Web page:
What Are the Best Non Hybrid Garden Plants?

Hybrid plants are the result of the merger of two different types of varieties of the same plant. For example, the Early Girl tomato is a hybrid variety that produces disease-resistant tomatoes early in the summer. Non-hybrid plants are old-fashioned varieties that are open pollinated, meaning the birds and the bees are responsible for any crossing of varieties that humans often undertake to produce desired characteristics. All native plants are non-hybrids.

Native Plants

Plants that grow in the forests and meadows of your region are good choices for home gardens. From wildflowers such as penstemon to native trees, these plants are well adapted to the climate where they exist. Native plants are easy to grow because they belong to the same ecosystem as your garden. They require little supplemental irrigation, fertilizer or pruning--nature takes care of them so you can sit back and relax.


Many varieties of heirloom (non-hybrid) vegetables have fallen out of favor with seed companies and commercial growers in the past 100 years because of the desire for uniform size and color, ease of shipping, long shelf life and other factors, which do not normally include taste. If you want to experience the taste of the tomatoes your grandparents might have grown, shop for heirloom varieties. Some heirloom tomatoes include Black Krim, Stupice and Brandywine. You can grow purple green beans and peppers, yellow carrots and many other unusual vegetables when you select heirloom varieties.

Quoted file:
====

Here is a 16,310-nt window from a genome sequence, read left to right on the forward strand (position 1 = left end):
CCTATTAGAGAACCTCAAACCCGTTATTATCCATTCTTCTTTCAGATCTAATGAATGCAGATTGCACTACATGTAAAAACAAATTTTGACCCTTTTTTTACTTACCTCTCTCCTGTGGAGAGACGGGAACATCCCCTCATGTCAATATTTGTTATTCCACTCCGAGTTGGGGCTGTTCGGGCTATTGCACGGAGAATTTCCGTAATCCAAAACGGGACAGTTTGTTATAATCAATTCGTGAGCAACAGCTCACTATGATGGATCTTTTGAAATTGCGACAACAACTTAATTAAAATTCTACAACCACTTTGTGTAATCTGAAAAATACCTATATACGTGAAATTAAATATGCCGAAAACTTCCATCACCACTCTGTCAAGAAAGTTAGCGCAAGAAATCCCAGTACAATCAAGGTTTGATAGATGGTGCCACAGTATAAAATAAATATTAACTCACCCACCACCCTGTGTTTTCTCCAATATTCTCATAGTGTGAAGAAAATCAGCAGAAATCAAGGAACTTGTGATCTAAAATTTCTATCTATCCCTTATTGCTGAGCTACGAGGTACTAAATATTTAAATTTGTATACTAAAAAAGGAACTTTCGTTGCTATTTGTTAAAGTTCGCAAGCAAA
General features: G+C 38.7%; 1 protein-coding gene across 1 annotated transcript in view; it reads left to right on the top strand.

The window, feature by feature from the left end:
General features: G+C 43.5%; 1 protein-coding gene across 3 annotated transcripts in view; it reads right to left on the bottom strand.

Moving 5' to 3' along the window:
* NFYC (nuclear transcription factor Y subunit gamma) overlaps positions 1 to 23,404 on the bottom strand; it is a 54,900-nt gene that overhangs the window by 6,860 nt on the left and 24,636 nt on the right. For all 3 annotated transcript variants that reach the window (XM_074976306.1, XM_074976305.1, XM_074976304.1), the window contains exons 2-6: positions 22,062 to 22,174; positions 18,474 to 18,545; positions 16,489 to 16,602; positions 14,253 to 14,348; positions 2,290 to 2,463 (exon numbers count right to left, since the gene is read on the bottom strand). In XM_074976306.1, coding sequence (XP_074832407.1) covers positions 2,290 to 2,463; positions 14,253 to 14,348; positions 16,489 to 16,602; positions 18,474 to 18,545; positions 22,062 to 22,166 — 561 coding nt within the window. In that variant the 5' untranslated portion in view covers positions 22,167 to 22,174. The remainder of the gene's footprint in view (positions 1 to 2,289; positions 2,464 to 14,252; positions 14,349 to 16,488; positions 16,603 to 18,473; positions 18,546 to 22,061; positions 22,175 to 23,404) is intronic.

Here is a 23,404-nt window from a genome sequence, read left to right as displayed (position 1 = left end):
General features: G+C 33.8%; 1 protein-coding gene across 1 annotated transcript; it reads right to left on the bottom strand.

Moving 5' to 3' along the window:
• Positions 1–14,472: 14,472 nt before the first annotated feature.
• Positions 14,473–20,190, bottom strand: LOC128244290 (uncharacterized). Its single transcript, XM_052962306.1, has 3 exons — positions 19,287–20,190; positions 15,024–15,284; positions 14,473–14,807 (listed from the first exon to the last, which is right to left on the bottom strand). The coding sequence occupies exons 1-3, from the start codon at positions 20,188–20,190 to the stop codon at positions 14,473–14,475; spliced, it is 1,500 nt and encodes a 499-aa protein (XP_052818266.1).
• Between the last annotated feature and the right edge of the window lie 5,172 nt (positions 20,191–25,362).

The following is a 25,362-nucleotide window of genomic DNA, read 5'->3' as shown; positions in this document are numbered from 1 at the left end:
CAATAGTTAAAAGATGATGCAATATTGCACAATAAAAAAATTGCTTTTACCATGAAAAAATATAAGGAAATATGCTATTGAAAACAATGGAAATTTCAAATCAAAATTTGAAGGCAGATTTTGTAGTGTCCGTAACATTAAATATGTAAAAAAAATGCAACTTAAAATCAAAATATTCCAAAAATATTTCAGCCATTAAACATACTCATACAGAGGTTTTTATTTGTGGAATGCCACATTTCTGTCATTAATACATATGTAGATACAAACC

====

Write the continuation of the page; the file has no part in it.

Fruit Trees

Fruit trees are often hybridized to produce good-looking fruit that keeps and stores well. However, if you want an old-timey taste experience, try heirloom varieties of fruit trees, such as the Blenheim apricot, Babcock peach, Blue Damson plum and Arkansas black apple.

Lawn Alternatives

Native and wild grasses offer good non-hybrid alternatives to the standard lawn favored by most homeowners. Seeds Trust encourages growing native grasses because, "Wild, sod-forming grasses are increasingly valuable as low-maintenance, drought tolerant substitutes for the traditional lawn. They offer the option of remaining unmowed to create natural looking 'meadow' transitions between manicured lawns and untouched surroundings." Nurseries are beginning to carry more native species, so home gardeners have more choices than in the past. Many Internet sources exist for seeds and starter plants of non-hybrid plant varieties (Resources).

Keywords: non-hybrid plants, heirloom gardening, heirloom fruit vegetables

About this Author

Barbara Fahs lives on Hawaii island, where she has created Hiā€˜iaka's Healing Herb Garden. Barbara wrote "Super Simple Guide to Creating Hawaiian Gardens," and has been a professional writer since 1984. She contributes to Big Island Weekly, Ke Ola magazine, GardenGuides.com and eHow.com. She earned her B.A. at UCSB and her M.A. from San Jose State University.